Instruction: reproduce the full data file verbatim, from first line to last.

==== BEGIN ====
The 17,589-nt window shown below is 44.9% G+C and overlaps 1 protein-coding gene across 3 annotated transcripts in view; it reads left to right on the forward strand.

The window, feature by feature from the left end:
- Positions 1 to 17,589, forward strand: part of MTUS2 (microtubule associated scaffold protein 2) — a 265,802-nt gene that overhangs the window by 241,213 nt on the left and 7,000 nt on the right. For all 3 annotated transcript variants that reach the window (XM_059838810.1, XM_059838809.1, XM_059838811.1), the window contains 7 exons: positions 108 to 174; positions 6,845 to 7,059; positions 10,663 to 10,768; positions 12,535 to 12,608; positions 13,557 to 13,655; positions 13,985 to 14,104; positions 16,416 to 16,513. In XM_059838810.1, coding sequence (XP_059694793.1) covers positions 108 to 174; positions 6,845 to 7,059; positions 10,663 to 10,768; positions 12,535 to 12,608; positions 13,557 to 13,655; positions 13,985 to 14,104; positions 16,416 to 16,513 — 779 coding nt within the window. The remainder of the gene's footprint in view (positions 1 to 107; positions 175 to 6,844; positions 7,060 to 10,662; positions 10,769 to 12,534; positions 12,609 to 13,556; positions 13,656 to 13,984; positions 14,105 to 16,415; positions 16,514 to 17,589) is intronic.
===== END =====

The 17,589-nt window shown below is 44.9% G+C and overlaps 1 protein-coding gene across 3 annotated transcripts in view; it reads left to right on the forward strand.

The window, feature by feature from the left end:
- Positions 1 to 17,589, forward strand: part of MTUS2 (microtubule associated scaffold protein 2) — a 265,802-nt gene that overhangs the window by 241,213 nt on the left and 7,000 nt on the right. For all 3 annotated transcript variants that reach the window (XM_059838810.1, XM_059838809.1, XM_059838811.1), the window contains 7 exons: positions 108 to 174; positions 6,845 to 7,059; positions 10,663 to 10,768; positions 12,535 to 12,608; positions 13,557 to 13,655; positions 13,985 to 14,104; positions 16,416 to 16,513. In XM_059838810.1, coding sequence (XP_059694793.1) covers positions 108 to 174; positions 6,845 to 7,059; positions 10,663 to 10,768; positions 12,535 to 12,608; positions 13,557 to 13,655; positions 13,985 to 14,104; positions 16,416 to 16,513 — 779 coding nt within the window. The remainder of the gene's footprint in view (positions 1 to 107; positions 175 to 6,844; positions 7,060 to 10,662; positions 10,769 to 12,534; positions 12,609 to 13,556; positions 13,656 to 13,984; positions 14,105 to 16,415; positions 16,514 to 17,589) is intronic.